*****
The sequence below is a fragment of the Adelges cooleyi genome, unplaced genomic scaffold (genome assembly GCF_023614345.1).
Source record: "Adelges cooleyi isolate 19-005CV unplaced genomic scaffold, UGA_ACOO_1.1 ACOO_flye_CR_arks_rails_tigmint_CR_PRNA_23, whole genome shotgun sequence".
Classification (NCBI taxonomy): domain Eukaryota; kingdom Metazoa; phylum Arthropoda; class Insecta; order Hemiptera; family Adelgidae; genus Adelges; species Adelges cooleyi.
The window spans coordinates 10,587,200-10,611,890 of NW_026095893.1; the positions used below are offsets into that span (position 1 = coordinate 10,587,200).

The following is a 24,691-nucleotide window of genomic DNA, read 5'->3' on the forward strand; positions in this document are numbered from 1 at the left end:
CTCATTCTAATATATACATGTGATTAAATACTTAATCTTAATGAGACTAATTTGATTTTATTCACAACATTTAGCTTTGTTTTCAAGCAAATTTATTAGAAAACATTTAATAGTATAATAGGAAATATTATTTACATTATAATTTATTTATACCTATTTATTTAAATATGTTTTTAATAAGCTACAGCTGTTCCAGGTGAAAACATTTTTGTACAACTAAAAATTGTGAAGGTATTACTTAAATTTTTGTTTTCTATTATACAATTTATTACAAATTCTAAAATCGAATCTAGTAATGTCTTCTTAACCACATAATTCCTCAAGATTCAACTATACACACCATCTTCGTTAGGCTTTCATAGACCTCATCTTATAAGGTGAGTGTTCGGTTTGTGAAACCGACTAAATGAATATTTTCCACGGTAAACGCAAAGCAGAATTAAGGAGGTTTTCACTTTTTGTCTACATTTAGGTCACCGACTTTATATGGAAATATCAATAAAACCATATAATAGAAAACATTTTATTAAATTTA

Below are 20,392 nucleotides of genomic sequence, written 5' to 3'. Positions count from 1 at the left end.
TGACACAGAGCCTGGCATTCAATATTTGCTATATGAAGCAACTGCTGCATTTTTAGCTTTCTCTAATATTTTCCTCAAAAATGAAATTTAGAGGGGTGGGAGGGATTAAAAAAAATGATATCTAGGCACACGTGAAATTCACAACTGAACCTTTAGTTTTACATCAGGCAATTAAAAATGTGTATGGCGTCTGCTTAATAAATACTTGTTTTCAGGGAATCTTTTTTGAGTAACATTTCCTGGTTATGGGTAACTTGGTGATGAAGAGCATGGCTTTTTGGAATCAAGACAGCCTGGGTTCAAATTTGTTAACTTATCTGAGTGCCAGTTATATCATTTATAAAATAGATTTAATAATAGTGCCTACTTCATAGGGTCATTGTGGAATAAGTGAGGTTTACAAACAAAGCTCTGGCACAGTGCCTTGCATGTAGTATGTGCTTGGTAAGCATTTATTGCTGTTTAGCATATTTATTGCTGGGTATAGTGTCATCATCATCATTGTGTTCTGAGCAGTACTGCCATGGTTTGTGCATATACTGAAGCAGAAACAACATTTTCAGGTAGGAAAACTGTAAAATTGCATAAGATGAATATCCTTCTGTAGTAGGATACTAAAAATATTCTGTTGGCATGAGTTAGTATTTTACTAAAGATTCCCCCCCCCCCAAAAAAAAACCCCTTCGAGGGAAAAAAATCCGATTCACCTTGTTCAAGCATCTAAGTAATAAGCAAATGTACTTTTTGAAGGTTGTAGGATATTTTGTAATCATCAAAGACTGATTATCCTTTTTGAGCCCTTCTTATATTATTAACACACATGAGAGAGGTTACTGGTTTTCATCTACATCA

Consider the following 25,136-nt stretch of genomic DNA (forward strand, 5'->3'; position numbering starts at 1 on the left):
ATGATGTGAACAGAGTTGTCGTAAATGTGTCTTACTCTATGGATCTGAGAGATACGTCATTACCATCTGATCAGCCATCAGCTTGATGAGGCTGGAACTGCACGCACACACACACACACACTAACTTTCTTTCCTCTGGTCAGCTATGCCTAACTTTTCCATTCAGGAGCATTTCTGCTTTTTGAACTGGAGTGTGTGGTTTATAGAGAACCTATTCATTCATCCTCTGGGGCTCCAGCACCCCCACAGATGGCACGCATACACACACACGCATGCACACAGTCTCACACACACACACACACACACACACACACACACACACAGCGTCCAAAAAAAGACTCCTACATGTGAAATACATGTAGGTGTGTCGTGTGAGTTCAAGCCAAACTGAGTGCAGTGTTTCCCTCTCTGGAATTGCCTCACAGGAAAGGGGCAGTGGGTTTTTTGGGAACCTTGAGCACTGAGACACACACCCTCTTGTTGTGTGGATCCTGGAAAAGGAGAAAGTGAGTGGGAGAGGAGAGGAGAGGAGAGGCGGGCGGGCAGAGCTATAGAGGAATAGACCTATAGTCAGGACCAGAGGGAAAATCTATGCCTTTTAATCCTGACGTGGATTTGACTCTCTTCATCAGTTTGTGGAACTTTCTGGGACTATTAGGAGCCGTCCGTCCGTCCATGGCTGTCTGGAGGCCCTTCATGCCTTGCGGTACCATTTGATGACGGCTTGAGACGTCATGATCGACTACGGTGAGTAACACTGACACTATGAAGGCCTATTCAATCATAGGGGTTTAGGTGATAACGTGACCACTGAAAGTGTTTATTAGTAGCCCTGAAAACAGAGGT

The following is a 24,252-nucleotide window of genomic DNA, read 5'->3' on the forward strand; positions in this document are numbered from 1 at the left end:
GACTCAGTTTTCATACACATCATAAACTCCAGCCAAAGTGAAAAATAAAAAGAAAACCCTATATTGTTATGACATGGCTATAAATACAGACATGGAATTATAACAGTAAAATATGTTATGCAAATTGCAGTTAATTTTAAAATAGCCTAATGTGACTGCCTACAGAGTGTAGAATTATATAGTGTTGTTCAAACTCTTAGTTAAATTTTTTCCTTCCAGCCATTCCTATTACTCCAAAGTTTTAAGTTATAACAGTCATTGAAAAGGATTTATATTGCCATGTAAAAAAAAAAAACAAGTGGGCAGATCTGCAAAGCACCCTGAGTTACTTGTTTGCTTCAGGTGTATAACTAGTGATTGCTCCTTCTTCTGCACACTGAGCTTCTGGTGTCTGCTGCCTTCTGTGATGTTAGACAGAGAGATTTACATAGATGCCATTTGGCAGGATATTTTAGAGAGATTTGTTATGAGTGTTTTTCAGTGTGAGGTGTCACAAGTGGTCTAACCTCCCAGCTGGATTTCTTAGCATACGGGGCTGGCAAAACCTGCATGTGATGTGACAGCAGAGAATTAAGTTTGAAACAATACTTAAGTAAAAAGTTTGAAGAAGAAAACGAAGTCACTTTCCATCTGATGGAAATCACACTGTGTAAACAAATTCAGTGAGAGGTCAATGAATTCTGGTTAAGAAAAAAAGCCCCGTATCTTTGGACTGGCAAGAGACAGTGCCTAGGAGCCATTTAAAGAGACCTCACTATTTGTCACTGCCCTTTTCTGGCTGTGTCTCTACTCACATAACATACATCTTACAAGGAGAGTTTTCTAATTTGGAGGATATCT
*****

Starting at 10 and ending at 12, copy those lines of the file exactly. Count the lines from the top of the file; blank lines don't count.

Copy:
ATGATGTGAACAGAGTTGTCGTAAATGTGTCTTACTCTATGGATCTGAGAGATACGTCATTACCATCTGATCAGCCATCAGCTTGATGAGGCTGGAACTGCACGCACACACACACACACACTAACTTTCTTTCCTCTGGTCAGCTATGCCTAACTTTTCCATTCAGGAGCATTTCTGCTTTTTGAACTGGAGTGTGTGGTTTATAGAGAACCTATTCATTCATCCTCTGGGGCTCCAGCACCCCCACAGATGGCACGCATACACACACACGCATGCACACAGTCTCACACACACACACACACACACACACACACACACACACAGCGTCCAAAAAAAGACTCCTACATGTGAAATACATGTAGGTGTGTCGTGTGAGTTCAAGCCAAACTGAGTGCAGTGTTTCCCTCTCTGGAATTGCCTCACAGGAAAGGGGCAGTGGGTTTTTTGGGAACCTTGAGCACTGAGACACACACCCTCTTGTTGTGTGGATCCTGGAAAAGGAGAAAGTGAGTGGGAGAGGAGAGGAGAGGAGAGGCGGGCGGGCAGAGCTATAGAGGAATAGACCTATAGTCAGGACCAGAGGGAAAATCTATGCCTTTTAATCCTGACGTGGATTTGACTCTCTTCATCAGTTTGTGGAACTTTCTGGGACTATTAGGAGCCGTCCGTCCGTCCATGGCTGTCTGGAGGCCCTTCATGCCTTGCGGTACCATTTGATGACGGCTTGAGACGTCATGATCGACTACGGTGAGTAACACTGACACTATGAAGGCCTATTCAATCATAGGGGTTTAGGTGATAACGTGACCACTGAAAGTGTTTATTAGTAGCCCTGAAAACAGAGGT

The following is a 24,252-nucleotide window of genomic DNA, read 5'->3' on the forward strand; positions in this document are numbered from 1 at the left end:
GACTCAGTTTTCATACACATCATAAACTCCAGCCAAAGTGAAAAATAAAAAGAAAACCCTATATTGTTATGACATGGCTATAAATACAGACATGGAATTATAACAGTAAAATATGTTATGCAAATTGCAGTTAATTTTAAAATAGCCTAATGTGACTGCCTACAGAGTGTAGAATTATATAGTGTTGTTCAAACTCTTAGTTAAATTTTTTCCTTCCAGCCATTCCTATTACTCCAAAGTTTTAAGTTATAACAGTCATTGAAAAGGATTTATATTGCCATGTAAAAAAAAAAAACAAGTGGGCAGATCTGCAAAGCACCCTGAGTTACTTGTTTGCTTCAGGTGTATAACTAGTGATTGCTCCTTCTTCTGCACACTGAGCTTCTGGTGTCTGCTGCCTTCTGTGATGTTAGACAGAGAGATTTACATAGATGCCATTTGGCAGGATATTTTAGAGAGATTTGTTATGAGTGTTTTTCAGTGTGAGGTGTCACAAGTGGTCTAACCTCCCAGCTGGATTTCTTAGCATACGGGGCTGGCAAAACCTGCATGTGATGTGACAGCAGAGAATTAAGTTTGAAACAATACTTAAGTAAAAAGTTTGAAGAAGAAAACGAAGTCACTTTCCATCTGATGGAAATCACACTGTGTAAACAAATTCAGTGAGAGGTCAATGAATTCTGGTTAAGAAAAAAAGCCCCGTATCTTTGGACTGGCAAGAGACAGTGCCTAGGAGCCATTTAAAGAGACCTCACTATTTGTCACTGCCCTTTTCTGGCTGTGTCTCTACTCACATAACATACATCTTACAAGGAGAGTTTTCTAATTTGGAGGATATCT